We all know Reddit as one of the places where most of the internet's top stories are born.

This is the tale of one of those stories, told by its founder, Alexis Ohanian.

Get ready to meet Mr. Splashy Pants, the whale that stoped the Japanese government.

Context: what's Reddit?

If you don't know what Reddit is, the best definition would be a "democratic front-page of the best stuff on the web"

How does it work?

  1. Find interesting content
  2. Submit it
  3. People upvote or downvote
  4. Content moves up or down the ladder

The whales

But this is not Reddit's story, this is actually about humpback whales.

Greenpeace, a well-known environmental organization, wanted to stop the Japanese government's whaling campaign (whale hunting).

One of the ways they wanted to do it was to put a tracking chip inside one of the whales. And, to personify the movement, they wanted to name it.

The naming process

They put together a poll, where they had a bunch of very thoughtful, cultured names.

  • Some names like Anahi (the Farsi word for "immortal.")
  • Other names were Kaimana ("divine power of the ocean" in a Polynesian language.)
  • And then there was this: "Mister Splashy Pants."

Mister Pants, or "Splashy" to his friends, was very popular on the Internet.

The Reddit effect

Someone on Reddit decided to share and ask people to upvote Splashy as a name.

The thread became insta-popular. Even Reddit got behind that, changing their logo for a day. Some other internet pages got behind the proposal too, creating a wave effect.

The internet was screaming "We love Splashy Pants!"

The voting

Early on, MrSplashy Pants was at 5% of the votes on the poll.

After the Reddit thread, that number rose to 70%

Mr Splashy Pants seemed to have won, but Greenpace wasn't so happy about it, so they decided to give one more week to vote for other names.

Reddit and its redditors weren't very pleased, so they went from Splashy to Angry Splashy.

The rest of the Internet got behind this. Facebook groups (popular at the time) were created. The idea was, "Vote your conscience, vote for Mister Splashy Pants."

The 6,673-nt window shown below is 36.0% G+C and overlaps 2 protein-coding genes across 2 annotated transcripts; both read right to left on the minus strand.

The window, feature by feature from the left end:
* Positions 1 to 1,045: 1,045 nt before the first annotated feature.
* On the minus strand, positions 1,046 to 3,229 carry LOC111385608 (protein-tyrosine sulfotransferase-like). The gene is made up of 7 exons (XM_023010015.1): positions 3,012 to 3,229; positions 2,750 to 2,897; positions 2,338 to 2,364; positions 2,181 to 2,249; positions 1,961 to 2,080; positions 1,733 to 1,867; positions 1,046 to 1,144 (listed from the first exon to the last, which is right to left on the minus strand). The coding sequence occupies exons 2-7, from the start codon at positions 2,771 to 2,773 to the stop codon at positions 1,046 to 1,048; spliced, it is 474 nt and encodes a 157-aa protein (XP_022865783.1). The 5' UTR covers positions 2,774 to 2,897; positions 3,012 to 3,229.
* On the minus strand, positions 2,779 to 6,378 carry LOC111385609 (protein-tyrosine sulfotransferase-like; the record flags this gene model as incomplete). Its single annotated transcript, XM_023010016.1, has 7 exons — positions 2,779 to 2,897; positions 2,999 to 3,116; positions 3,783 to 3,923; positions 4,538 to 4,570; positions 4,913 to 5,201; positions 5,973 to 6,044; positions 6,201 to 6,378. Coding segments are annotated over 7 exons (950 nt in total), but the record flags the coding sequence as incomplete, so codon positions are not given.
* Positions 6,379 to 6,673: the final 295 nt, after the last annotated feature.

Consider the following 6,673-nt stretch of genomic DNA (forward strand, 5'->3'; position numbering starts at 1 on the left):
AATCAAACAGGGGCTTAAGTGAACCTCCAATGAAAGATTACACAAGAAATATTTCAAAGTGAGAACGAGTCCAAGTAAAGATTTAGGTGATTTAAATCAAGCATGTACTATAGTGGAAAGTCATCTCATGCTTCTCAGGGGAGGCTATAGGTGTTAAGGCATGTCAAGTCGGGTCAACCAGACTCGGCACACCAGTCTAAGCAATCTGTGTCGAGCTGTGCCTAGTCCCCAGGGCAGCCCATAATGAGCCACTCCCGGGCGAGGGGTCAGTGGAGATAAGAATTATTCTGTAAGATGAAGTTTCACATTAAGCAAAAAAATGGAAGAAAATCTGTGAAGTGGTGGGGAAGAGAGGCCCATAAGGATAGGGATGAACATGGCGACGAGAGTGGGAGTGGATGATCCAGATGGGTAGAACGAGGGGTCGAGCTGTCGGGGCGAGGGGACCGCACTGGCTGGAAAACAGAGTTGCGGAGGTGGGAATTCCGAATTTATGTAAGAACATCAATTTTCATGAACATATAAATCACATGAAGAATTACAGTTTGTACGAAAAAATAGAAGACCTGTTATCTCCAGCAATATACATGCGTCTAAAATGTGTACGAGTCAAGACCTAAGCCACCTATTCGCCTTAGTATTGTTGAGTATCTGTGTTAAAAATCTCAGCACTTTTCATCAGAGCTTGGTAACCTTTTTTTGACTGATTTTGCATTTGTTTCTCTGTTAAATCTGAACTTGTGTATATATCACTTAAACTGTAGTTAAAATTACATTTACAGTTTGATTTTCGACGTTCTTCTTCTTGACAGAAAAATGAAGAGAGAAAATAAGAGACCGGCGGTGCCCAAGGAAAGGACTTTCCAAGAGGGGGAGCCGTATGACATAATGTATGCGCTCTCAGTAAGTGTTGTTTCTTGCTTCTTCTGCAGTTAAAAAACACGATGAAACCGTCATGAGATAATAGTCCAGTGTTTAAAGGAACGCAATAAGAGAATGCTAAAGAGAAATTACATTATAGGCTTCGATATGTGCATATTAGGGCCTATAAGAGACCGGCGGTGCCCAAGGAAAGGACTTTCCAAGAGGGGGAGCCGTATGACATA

People were even putting up signs in the real world about this whale!

By the time of the final vote, the percentage was 78%.

The consequences

Instead of being a sore loser, Greenpeace decided to embrace the new name.

They created Splashy merch (shirts, pins), and even an e-card for Christmas.

But even more important, because of the big repercussions the campaign had, the Japanese government was forced to call off their whaling expeditions.

Mission accomplished!

The lessons

This is how the Internet works. This is that great big secret.

  1. The Internet provides a level playing field. Your link is as good as your link, which is as good as my link. With a browser, anyone can get to any website no matter your budget. That is, as long as you can keep net neutrality in place.
  2. It costs nothing to get content online. There are so many publishing tools available, it only takes a few minutes to produce something. and the cost of iteration is so cheap, you might as well.

Be genuine. Be honest, up-front.

Lesson for brands: you can do well online. But no longer is the message coming from just the top down.

If you want to succeed you've got to be OK to lose control.

Source: Alexis Ohanian: How to make a splash in social media

Learn more

If you enjoyed this article, you can find more strategy related posts, "How to's" posts here, or you can learn more about how I tweet here.

I am always down to chat if you have any doubt or question. You will find me on Twitter (my DMs are always open!).

Last but not least, find the original Twitter thread below!